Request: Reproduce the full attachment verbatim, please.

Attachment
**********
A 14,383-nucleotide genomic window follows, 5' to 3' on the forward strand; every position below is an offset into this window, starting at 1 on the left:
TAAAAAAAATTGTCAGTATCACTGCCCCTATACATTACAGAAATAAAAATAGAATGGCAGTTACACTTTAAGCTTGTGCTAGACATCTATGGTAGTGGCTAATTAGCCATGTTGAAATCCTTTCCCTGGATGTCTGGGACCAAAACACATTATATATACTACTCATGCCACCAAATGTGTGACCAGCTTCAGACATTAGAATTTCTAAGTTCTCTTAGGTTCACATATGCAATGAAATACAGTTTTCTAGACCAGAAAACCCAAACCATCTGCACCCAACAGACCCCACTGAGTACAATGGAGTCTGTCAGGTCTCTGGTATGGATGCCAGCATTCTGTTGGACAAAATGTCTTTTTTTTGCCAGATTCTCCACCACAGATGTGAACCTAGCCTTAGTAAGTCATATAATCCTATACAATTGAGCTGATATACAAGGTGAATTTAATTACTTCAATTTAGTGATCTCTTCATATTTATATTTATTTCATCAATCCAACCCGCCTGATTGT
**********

A 14,383-nucleotide genomic window follows, 5' to 3' on the forward strand; every position below is an offset into this window, starting at 1 on the left:
TAAAAAAAATTGTCAGTATCACTGCCCCTATACATTACAGAAATAAAAATAGAATGGCAGTTACACTTTAAGCTTGTGCTAGACATCTATGGTAGTGGCTAATTAGCCATGTTGAAATCCTTTCCCTGGATGTCTGGGACCAAAACACATTATATATACTACTCATGCCACCAAATGTGTGACCAGCTTCAGACATTAGAATTTCTAAGTTCTCTTAGGTTCACATATGCAATGAAATACAGTTTTCTAGACCAGAAAACCCAAACCATCTGCACCCAACAGACCCCACTGAGTACAATGGAGTCTGTCAGGTCTCTGGTATGGATGCCAGCATTCTGTTGGACAAAATGTCTTTTTTTTGCCAGATTCTCCACCACAGATGTGAACCTAGCCTTAGTAAGTCATATAATCCTATACAATTGAGCTGATATACAAGGTGAATTTAATTACTTCAATTTAGTGATCTCTTCATATTTATATTTATTTCATCAATCCAACCCGCCTGATTGT